Little Weirds by Jenny Slate
With Little Weirds, actress and comedian Jenny Slate has created an inspiring manifesto for wayward young adulthood. A beautifully written, introspective search for meaning and self-actualization, Little Weirds is presented as a collection of quirky little stories but lands, thankfully, far from that mark. Slate, in her early thirties, effortlessly captures the confusing in-between-ness of older millennials lurking on the brink of fulfillment: with forty in sight, we should have our identities in line, be able to recognize our hopes and dreams and fears. The burden of “growing up” should be behind us, but so often this is not the case. In Little Weirds, Slate jumps into this psychological uncertainty and finds a remarkable, guiding voice.
Tonally, Slate’s stories recall Lydia Davis and Joy Williams’s 99 Stories of God: short-short texts of tight, contemplative poetry that expand passing ideas, fragmented dreams, and fleeting moments into scenes of pointed thoughtfulness. She only occasionally alludes to her life as a successful Hollywood professional, and is more interested in letting that side of her fade into the background. Heartbreak lurks in Slate’s recent past: “Here it is,” she writes, “a book that represents the wholeness that I built after everything toppled. A book that honors my fragmentation by giving itself to you in pieces. If you want it, you will have to be my partner in giving in to what it is. I had to find my own language and terms.”
Slate, like so many of us, struggles with balancing a desire to be independent with a desire to be noticed by others. She jokes about this in “Treat,” the collection’s opening story: “One of my fantasy dimensions,” she writes, is that “strangers on the street see me and think I might be French.” The comedian in her pushes this further: “You see past the woman and you sense that I am actually a homemade Parisian Croissant.” But the silliness quickly retracts, back into something more vulnerable, honest and raw:
“Disregard the fear that I am too rich to be an ordinary meal. Allow my antique decadence into your morning into your mouth. Pair me with jam. Treasure me for my layers and layers of fragility and richness. Name me after a shape that the moon makes. Have me in a hotel while you are on vacation. Look at me and say, ‘Oh I really shouldn’t,’ just because you want to have me so very much.”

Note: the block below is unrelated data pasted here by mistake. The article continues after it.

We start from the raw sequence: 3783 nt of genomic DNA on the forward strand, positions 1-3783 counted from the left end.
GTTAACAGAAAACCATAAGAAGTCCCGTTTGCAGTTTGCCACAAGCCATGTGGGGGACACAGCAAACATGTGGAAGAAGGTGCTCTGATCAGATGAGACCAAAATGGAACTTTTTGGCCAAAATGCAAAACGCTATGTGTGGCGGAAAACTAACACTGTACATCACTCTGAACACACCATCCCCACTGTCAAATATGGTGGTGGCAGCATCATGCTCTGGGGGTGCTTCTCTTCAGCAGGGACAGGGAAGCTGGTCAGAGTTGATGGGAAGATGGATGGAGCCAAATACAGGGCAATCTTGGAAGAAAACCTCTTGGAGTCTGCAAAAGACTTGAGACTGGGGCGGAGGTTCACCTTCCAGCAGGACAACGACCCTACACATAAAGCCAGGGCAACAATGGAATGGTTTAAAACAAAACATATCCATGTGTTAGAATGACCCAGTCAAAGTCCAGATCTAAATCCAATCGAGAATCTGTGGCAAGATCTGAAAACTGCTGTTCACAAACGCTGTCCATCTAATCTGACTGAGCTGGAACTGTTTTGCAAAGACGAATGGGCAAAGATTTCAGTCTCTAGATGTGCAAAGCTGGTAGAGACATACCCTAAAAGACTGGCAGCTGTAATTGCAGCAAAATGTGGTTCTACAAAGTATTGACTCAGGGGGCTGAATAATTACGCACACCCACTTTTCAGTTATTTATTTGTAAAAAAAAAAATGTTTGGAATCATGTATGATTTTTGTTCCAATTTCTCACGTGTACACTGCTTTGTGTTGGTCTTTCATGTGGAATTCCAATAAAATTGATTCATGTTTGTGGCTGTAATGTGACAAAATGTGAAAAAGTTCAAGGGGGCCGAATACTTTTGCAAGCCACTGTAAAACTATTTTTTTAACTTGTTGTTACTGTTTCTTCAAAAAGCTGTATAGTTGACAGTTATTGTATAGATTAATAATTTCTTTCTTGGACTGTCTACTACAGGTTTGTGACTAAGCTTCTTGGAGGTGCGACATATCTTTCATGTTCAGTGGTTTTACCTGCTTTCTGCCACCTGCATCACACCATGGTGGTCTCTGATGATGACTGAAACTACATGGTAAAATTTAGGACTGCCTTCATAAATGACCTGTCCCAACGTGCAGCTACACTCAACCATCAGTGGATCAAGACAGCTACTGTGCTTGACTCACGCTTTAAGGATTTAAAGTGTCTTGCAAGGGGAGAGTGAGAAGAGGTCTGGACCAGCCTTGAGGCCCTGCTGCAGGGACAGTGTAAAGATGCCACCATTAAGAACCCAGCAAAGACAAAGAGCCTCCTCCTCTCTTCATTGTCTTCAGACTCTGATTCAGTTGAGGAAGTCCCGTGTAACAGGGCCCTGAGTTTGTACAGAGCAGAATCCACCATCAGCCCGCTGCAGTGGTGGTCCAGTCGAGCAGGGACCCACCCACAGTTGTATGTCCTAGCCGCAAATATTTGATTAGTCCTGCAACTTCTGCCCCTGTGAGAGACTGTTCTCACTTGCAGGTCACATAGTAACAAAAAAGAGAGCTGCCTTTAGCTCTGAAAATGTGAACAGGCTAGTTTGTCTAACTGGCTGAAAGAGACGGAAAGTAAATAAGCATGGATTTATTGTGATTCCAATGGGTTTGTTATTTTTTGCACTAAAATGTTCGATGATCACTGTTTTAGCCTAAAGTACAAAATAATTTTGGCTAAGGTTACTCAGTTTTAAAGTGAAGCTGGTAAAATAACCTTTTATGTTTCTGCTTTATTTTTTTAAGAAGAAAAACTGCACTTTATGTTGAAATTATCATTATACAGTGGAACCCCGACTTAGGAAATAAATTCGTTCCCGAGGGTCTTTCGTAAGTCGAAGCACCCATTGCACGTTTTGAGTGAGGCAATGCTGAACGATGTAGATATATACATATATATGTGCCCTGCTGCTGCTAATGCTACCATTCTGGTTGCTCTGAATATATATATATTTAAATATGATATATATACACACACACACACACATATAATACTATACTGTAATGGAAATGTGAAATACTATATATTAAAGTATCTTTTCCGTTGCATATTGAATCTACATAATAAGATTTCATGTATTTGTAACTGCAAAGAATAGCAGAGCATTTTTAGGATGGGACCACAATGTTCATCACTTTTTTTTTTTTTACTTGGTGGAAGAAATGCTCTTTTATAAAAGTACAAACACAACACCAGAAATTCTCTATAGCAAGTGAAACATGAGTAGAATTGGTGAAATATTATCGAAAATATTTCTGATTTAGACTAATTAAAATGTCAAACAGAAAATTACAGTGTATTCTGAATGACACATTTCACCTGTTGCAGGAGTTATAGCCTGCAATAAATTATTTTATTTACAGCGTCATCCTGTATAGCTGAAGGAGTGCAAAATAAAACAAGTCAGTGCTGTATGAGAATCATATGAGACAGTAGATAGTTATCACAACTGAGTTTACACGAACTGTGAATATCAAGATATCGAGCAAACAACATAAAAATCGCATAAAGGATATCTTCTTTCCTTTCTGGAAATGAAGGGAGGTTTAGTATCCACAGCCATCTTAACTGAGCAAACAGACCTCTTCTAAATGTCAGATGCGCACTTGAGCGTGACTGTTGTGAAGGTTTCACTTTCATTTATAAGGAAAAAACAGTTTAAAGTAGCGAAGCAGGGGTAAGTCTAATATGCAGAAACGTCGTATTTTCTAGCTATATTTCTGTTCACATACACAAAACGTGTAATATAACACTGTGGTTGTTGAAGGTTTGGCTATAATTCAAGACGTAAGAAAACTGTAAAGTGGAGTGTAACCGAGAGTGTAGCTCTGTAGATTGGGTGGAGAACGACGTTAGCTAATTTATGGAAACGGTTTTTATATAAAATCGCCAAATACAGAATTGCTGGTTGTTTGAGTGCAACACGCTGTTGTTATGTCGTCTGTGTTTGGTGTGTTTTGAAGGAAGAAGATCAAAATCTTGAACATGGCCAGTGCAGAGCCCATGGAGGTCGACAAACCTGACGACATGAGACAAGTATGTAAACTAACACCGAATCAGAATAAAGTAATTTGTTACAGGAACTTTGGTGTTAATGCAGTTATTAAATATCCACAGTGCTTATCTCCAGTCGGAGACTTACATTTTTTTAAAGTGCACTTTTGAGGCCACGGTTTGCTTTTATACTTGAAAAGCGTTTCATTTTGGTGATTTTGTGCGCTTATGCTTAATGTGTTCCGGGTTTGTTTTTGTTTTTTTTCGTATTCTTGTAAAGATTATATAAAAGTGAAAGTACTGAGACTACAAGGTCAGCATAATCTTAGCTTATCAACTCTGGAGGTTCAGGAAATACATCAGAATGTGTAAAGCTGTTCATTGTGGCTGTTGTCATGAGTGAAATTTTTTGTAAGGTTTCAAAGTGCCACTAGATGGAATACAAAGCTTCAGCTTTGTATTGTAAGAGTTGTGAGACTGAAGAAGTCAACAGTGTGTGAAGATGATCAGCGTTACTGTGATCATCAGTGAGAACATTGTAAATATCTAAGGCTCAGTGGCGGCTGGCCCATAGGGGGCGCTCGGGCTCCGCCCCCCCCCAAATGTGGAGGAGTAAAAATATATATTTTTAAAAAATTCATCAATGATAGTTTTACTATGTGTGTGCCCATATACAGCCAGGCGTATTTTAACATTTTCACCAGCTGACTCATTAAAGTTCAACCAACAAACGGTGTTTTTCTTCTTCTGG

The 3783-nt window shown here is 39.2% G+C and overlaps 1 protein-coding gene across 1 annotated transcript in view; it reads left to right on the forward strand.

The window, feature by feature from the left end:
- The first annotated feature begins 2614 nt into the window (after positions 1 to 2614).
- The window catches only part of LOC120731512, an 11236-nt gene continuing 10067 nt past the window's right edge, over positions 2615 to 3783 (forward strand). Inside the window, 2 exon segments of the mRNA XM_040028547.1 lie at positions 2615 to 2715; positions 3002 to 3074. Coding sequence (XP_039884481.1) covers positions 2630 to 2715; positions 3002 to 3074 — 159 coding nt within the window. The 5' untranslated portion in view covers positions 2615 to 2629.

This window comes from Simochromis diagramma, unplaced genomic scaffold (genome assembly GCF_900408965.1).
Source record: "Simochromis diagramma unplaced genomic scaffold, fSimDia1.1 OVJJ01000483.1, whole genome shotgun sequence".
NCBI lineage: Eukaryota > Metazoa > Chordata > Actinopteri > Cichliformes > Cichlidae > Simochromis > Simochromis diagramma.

Slate revisits these themes across a range of stories, many of which articulate dreams and imagined deaths. “When people get a glimpse of me,” she writes in “I Want to Look Out a Window,” “I’d like them to feel like it is a good omen.” She asks in “Color-Spirit,” “I am a lovely woman. Who will come into my kitchen and be hungry for me?” She simultaneously indulges in this yearning for affirmation and rejects it: “all I want to do is disappear into my own thing,” she later concedes, “and you can decide whether or not to join but I’m pretty much going to enter my own vortex.” Little Weirds, in a word, is exactly that: the uncertain, confessional vortex of a young, modern woman. “I am here,” she explains in her introduction, “…selfishly, so that I can experience the pleasure and honor of hosting you in my private space. It is not a mad or haunted house. But maybe a witch does live here. I am your witch and I nudge the dark waves and I cast the gentle light over the hard terrain.”
Slate does struggle at times with balancing her identity as a poet with her identity as a comedian: a few stories strive for laughs instead of emotional resonance, and while flat in comparison to the rest of Little Weirds, they do effectively bolster the book’s overall sense of fragmentation and exploration.
Throughout the text, Slate searches for concision: she recognizes that while feelings of uncertainty and their related, outward desires can knock a person down with their seemingly immense reach, they’re not, in fact, complicated situations. In a perfectly succinct summation, Slate declares herself a person “eager to use [her] heart and get [her] body touched.” What more, really, could we search for in life? Later, she is “an example of a specific way of spending time and feeling existence in this world.” And while it’s a great pleasure to explore with Slate as she discovers these modern, minimal philosophies, she also shows her readers how valuable it can be to simply stew on all of this ourselves. Little Weirds is a non-indulgent invitation towards reflection and self-care: “an example of how you can gaze on yourself with love when nobody is there to do that for you, and how you can make it so that your own loving gaze is truthful and not obsessive or vain. You can wake up like this, be this, and tell yourself that this is an example of how a day can start on Earth.”